Wednesday, 27 June 2012

General Zod? No, General Zonulin

I hold my hands up and admit that gut hyperpermeability - leaky gut - is a bit of an obsession of mine. I know to some the mere mention of leaky gut conjures up images of 'alternative medicine' and all things tree-hugging. Just for the record I've never knowingly hugged any tree and am a meat eating, petrol car driving, house dwelling regular guy who has yet to dabble in anything 'alternative' assuming that the odd vitamin D tablet and probiotic counts as regular. Still I remain very interested in how abnormal gastrointestinal (GI) permeability might be tied into quite a few conditions.

One aspect of GI permeability in particular has surfaced quite recently on my research radar, an interesting compound called zonulin.

A description first. Zonulin enjoys quite a special place in the science of the tight junctions. Tight junctions (TJs) among other roles, serve quite an important barrier function in lots of parts of the body; so making sure that things stay in and other things stay out. Zonulin seems to be part and parcel of the chemistry of tight junctions and in particular sharing quite an important relationship with the enhanced permeability of TJs.

With the gut in mind, zonulin has found quite a bit of interest. A familiar name to this blog, Dr Alessio Fasano, seems to have been present right at the beginning of interest in zonulin, with a particular focus on gut permeability tied into the presence of coeliac (celiac) disease as per this article* and write-up.

Ever since then, zonulin has just been making wave** (full-text) after wave*** (full-text) after wave**** as per its 'disassembly' activity when it comes to TJs. The initial link with coeliac disease is an interesting one given that later work suggested that gluten, or rather the gliadin fraction of gluten, has the propensity to induce zonulin release***** (at least under certain laboratory conditions).

But coeliac disease was just the starting point for zonulin, as more recent research has suggested a potential role for this protein in relation to gut permeability in type-1 diabetes (here and here), obesity (here) and potentially quite a few other conditions (here) with a specific focus on autoimmune conditions. General Zod? No, General Zonulin.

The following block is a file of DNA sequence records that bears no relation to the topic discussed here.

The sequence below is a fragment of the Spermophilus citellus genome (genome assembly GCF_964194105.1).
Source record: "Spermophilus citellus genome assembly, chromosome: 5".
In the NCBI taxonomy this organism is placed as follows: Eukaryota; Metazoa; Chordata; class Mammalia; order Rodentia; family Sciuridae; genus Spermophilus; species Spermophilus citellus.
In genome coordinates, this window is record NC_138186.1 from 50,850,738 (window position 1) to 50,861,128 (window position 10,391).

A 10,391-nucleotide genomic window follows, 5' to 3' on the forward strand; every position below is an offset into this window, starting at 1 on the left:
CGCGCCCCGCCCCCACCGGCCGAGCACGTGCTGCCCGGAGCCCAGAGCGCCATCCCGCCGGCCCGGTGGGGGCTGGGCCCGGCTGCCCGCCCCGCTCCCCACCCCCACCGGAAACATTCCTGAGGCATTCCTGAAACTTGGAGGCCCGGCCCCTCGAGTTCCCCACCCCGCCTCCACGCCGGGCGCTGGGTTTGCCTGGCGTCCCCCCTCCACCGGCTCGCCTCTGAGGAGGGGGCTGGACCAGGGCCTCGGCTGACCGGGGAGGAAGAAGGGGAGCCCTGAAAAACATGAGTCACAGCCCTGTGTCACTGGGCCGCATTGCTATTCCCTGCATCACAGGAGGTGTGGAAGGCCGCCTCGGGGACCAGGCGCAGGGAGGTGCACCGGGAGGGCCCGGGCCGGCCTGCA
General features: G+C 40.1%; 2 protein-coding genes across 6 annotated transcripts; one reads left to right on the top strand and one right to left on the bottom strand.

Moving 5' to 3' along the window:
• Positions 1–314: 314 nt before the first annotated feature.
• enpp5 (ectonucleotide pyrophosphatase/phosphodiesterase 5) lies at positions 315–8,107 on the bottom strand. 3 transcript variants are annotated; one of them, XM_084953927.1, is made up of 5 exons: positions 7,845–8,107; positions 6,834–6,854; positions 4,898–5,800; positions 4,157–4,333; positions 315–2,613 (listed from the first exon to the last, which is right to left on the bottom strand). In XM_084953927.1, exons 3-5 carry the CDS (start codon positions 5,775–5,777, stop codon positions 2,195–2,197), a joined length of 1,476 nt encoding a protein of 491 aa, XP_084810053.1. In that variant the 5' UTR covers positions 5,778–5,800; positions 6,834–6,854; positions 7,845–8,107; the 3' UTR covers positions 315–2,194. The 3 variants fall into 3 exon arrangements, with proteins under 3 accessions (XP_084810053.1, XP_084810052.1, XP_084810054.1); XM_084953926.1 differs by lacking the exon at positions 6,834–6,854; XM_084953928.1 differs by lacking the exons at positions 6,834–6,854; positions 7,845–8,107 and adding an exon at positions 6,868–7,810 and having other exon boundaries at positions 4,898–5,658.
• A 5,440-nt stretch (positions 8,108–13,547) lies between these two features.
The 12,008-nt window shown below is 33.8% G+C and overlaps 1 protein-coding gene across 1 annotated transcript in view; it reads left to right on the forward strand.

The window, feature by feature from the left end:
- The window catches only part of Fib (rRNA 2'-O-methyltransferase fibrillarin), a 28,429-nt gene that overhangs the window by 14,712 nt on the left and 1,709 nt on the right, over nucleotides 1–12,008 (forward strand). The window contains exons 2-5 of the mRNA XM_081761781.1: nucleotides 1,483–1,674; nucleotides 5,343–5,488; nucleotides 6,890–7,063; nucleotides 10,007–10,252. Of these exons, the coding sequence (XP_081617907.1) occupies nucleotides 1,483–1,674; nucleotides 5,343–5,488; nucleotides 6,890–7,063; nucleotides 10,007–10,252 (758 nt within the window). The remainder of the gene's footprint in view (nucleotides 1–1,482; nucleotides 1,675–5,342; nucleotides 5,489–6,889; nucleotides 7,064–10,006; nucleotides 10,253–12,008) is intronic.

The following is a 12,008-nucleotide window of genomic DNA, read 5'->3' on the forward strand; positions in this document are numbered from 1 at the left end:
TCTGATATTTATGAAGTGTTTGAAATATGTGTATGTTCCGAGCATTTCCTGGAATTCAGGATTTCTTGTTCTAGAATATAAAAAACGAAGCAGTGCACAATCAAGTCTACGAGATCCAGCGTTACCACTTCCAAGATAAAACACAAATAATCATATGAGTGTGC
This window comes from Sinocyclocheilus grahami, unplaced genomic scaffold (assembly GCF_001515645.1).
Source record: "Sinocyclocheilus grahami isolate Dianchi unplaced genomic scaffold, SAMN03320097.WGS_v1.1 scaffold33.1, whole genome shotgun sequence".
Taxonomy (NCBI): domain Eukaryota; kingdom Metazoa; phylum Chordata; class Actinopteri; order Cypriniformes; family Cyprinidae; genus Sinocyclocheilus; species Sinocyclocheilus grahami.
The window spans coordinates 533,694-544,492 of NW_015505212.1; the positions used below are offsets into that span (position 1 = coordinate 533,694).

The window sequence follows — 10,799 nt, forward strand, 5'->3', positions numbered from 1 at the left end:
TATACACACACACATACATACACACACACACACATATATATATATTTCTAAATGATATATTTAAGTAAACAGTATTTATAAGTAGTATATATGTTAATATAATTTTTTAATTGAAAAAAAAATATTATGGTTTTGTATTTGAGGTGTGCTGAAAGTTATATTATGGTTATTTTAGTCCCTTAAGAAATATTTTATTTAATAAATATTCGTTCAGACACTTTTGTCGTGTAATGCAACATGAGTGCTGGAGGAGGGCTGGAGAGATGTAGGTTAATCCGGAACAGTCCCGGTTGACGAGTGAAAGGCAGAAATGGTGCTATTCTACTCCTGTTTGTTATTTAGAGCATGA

Accepting that there still remains some work to do on zonulin with regards to the methods and mode of action of zonulin on gut permeability******* this is a very interesting protein.

With my 'wondering' hat on, I have a few questions:

  • Assuming the link between type-1 diabetes, gut permeability and zonulin holds up, does this mean that a gluten-free diet might be 'advantageous' for at least some people with type-1 diabetes? I'm thinking about this recent case study******* as a template. I would also add that no medical advice is given or intended by  this question.
  • Gut hyperpermeability, leaky gut, has been documented in other conditions including one close to my research heart, autism spectrum conditions (see here). Again noting the suggestions by de Magistris and colleagues (here) on how a gluten- & casein-free diet seemed to affect measures of gut permeability in their cohort, is it perhaps time to look at zonulin with regards to conditions like autism? How about schizophrenia also? 
  • Finally(!), the amino acid glutamine and its proposed tie up with gut permeability. Might glutamine affect zonulin production or even the other way around? Or am I just confusing things and heading out a step too far? 


* Fasano A. et al. Zonulin, a newly discovered modulator of intestinal permeability, and its expression in coeliac disease. Lancet. 2000; 355: 1518-1519.

** Wang W. et al. Human zonulin, a potential modulator of intestinal tight junctions. Journal of Cell Science. 2000; 113: 4435-4440.

*** Fasano A. Intestinal zonulin: open sesame! Gut. 2001; 49: 159-162.

**** El Asmar R. et al. Host-dependent zonulin secretion causes the impairment of the small intestine barrier function after bacterial exposure. Gastroenterology. 2002; 123: 1607-1615.

***** Clemente MG. et al. Early effects of gliadin on enterocyte intracellular signalling involved in intestinal barrier function. Gut. 2003; 52: 218-223.

****** Fasano A. Zonulin, regulation of tight junctions, and autoimmune diseases. Annals of the New York Academy of Sciences. 2012; 1258: 25-33.

******* Sildorf SM. et al. Remission without insulin therapy on gluten-free diet in a 6-year old boy with type 1 diabetes mellitus. BMJ Case Reports. June 2012


Wednesday, 13 June 2012

The Human Microbiome Project

13th June 2012. The Human Microbiome Project reports first results on the bacterial constitution of 242 healthy adults sampled over 15-18 body parts up to three times. Framework results can be viewed here* (full-text) alongside what they found results here** and represent a bit of a milestone in our beginning to understanding how the trillions of bacteria which inhabit the human body, either in it or on it, play an important role in our lives.

I have to say that I am pretty excited about these papers and the other results published which can all be found at the PLoS Collections site (here). There is a massive of amount of material to go through which I want to talk about in future posts. For now, browse through a moment in scientific history.

* The Human Microbiome Project Consortium. A framework for human microbiome research. Nature. June 2012
DOI: 10.1038/nature11209

** The Human Microbiome Project Consortium. Structure, function and diversity of the healthy human microbiome. Nature. June 2012
DOI: 10.1038/nature11234